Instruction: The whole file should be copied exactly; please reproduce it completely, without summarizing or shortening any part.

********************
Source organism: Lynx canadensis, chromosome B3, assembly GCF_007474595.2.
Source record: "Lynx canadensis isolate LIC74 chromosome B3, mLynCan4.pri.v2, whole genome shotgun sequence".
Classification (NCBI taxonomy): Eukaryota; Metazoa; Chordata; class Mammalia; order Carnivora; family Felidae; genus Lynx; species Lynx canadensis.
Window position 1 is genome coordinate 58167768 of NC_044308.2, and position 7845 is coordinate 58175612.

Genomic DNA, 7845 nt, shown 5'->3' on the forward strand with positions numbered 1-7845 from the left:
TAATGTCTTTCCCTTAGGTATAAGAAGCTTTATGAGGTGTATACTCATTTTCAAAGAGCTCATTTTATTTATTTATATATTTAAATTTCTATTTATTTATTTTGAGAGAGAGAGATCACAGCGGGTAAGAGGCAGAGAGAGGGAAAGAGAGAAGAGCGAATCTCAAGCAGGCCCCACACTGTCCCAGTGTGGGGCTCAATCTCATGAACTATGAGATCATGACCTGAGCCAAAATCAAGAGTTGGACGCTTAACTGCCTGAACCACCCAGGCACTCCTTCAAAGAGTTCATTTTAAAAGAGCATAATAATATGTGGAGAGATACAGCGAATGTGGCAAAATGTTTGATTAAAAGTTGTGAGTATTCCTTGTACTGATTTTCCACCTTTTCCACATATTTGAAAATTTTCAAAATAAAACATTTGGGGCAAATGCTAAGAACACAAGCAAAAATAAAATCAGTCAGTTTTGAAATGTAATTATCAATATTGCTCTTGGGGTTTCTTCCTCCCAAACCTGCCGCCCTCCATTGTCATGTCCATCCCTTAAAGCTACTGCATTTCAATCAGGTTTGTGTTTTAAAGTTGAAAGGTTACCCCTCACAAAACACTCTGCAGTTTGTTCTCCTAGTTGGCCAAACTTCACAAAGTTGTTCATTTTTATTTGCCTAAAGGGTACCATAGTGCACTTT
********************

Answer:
Source organism: Lynx canadensis, chromosome B3, assembly GCF_007474595.2.
Source record: "Lynx canadensis isolate LIC74 chromosome B3, mLynCan4.pri.v2, whole genome shotgun sequence".
Classification (NCBI taxonomy): Eukaryota; Metazoa; Chordata; class Mammalia; order Carnivora; family Felidae; genus Lynx; species Lynx canadensis.
Window position 1 is genome coordinate 58167768 of NC_044308.2, and position 7845 is coordinate 58175612.

Genomic DNA, 7845 nt, shown 5'->3' on the forward strand with positions numbered 1-7845 from the left:
TAATGTCTTTCCCTTAGGTATAAGAAGCTTTATGAGGTGTATACTCATTTTCAAAGAGCTCATTTTATTTATTTATATATTTAAATTTCTATTTATTTATTTTGAGAGAGAGAGATCACAGCGGGTAAGAGGCAGAGAGAGGGAAAGAGAGAAGAGCGAATCTCAAGCAGGCCCCACACTGTCCCAGTGTGGGGCTCAATCTCATGAACTATGAGATCATGACCTGAGCCAAAATCAAGAGTTGGACGCTTAACTGCCTGAACCACCCAGGCACTCCTTCAAAGAGTTCATTTTAAAAGAGCATAATAATATGTGGAGAGATACAGCGAATGTGGCAAAATGTTTGATTAAAAGTTGTGAGTATTCCTTGTACTGATTTTCCACCTTTTCCACATATTTGAAAATTTTCAAAATAAAACATTTGGGGCAAATGCTAAGAACACAAGCAAAAATAAAATCAGTCAGTTTTGAAATGTAATTATCAATATTGCTCTTGGGGTTTCTTCCTCCCAAACCTGCCGCCCTCCATTGTCATGTCCATCCCTTAAAGCTACTGCATTTCAATCAGGTTTGTGTTTTAAAGTTGAAAGGTTACCCCTCACAAAACACTCTGCAGTTTGTTCTCCTAGTTGGCCAAACTTCACAAAGTTGTTCATTTTTATTTGCCTAAAGGGTACCATAGTGCACTTT